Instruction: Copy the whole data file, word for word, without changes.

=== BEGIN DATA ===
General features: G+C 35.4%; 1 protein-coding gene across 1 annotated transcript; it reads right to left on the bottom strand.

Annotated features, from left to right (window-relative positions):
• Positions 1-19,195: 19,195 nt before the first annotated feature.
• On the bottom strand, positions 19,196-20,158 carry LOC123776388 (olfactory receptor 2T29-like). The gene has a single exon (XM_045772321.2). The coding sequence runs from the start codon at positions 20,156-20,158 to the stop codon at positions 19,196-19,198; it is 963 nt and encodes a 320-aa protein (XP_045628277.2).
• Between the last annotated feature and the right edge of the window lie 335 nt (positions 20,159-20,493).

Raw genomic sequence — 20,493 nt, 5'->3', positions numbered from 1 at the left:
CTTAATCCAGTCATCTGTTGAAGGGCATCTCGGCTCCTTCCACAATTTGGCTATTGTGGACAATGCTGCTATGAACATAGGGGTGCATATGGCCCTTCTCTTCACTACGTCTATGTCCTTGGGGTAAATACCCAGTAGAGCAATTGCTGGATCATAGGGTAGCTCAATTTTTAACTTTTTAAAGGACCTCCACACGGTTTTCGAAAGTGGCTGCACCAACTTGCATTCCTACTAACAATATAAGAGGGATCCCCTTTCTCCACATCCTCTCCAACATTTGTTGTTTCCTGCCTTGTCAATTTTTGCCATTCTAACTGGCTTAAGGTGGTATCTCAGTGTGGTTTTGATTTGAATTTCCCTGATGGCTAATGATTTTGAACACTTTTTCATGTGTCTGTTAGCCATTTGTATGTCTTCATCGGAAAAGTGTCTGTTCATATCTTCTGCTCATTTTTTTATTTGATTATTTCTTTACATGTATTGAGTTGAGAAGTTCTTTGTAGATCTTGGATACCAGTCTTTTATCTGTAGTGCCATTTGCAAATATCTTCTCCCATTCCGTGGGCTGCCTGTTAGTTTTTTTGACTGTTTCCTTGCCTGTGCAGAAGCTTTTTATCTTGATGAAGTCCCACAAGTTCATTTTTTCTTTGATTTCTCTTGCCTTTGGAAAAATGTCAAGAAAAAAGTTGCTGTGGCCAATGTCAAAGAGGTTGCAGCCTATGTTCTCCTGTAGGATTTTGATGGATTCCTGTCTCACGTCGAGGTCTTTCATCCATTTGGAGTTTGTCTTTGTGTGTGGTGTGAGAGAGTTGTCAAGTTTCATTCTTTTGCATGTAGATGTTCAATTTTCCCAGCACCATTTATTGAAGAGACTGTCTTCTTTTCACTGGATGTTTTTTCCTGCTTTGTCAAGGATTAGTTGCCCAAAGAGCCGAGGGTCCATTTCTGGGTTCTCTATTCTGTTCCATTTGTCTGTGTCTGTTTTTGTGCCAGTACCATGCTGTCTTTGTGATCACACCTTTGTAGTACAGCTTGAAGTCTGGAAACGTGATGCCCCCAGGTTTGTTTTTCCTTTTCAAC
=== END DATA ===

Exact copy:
General features: G+C 35.4%; 1 protein-coding gene across 1 annotated transcript; it reads right to left on the bottom strand.

Annotated features, from left to right (window-relative positions):
• Positions 1-19,195: 19,195 nt before the first annotated feature.
• On the bottom strand, positions 19,196-20,158 carry LOC123776388 (olfactory receptor 2T29-like). The gene has a single exon (XM_045772321.2). The coding sequence runs from the start codon at positions 20,156-20,158 to the stop codon at positions 19,196-19,198; it is 963 nt and encodes a 320-aa protein (XP_045628277.2).
• Between the last annotated feature and the right edge of the window lie 335 nt (positions 20,159-20,493).

Raw genomic sequence — 20,493 nt, 5'->3', positions numbered from 1 at the left:
CTTAATCCAGTCATCTGTTGAAGGGCATCTCGGCTCCTTCCACAATTTGGCTATTGTGGACAATGCTGCTATGAACATAGGGGTGCATATGGCCCTTCTCTTCACTACGTCTATGTCCTTGGGGTAAATACCCAGTAGAGCAATTGCTGGATCATAGGGTAGCTCAATTTTTAACTTTTTAAAGGACCTCCACACGGTTTTCGAAAGTGGCTGCACCAACTTGCATTCCTACTAACAATATAAGAGGGATCCCCTTTCTCCACATCCTCTCCAACATTTGTTGTTTCCTGCCTTGTCAATTTTTGCCATTCTAACTGGCTTAAGGTGGTATCTCAGTGTGGTTTTGATTTGAATTTCCCTGATGGCTAATGATTTTGAACACTTTTTCATGTGTCTGTTAGCCATTTGTATGTCTTCATCGGAAAAGTGTCTGTTCATATCTTCTGCTCATTTTTTTATTTGATTATTTCTTTACATGTATTGAGTTGAGAAGTTCTTTGTAGATCTTGGATACCAGTCTTTTATCTGTAGTGCCATTTGCAAATATCTTCTCCCATTCCGTGGGCTGCCTGTTAGTTTTTTTGACTGTTTCCTTGCCTGTGCAGAAGCTTTTTATCTTGATGAAGTCCCACAAGTTCATTTTTTCTTTGATTTCTCTTGCCTTTGGAAAAATGTCAAGAAAAAAGTTGCTGTGGCCAATGTCAAAGAGGTTGCAGCCTATGTTCTCCTGTAGGATTTTGATGGATTCCTGTCTCACGTCGAGGTCTTTCATCCATTTGGAGTTTGTCTTTGTGTGTGGTGTGAGAGAGTTGTCAAGTTTCATTCTTTTGCATGTAGATGTTCAATTTTCCCAGCACCATTTATTGAAGAGACTGTCTTCTTTTCACTGGATGTTTTTTCCTGCTTTGTCAAGGATTAGTTGCCCAAAGAGCCGAGGGTCCATTTCTGGGTTCTCTATTCTGTTCCATTTGTCTGTGTCTGTTTTTGTGCCAGTACCATGCTGTCTTTGTGATCACACCTTTGTAGTACAGCTTGAAGTCTGGAAACGTGATGCCCCCAGGTTTGTTTTTCCTTTTCAAC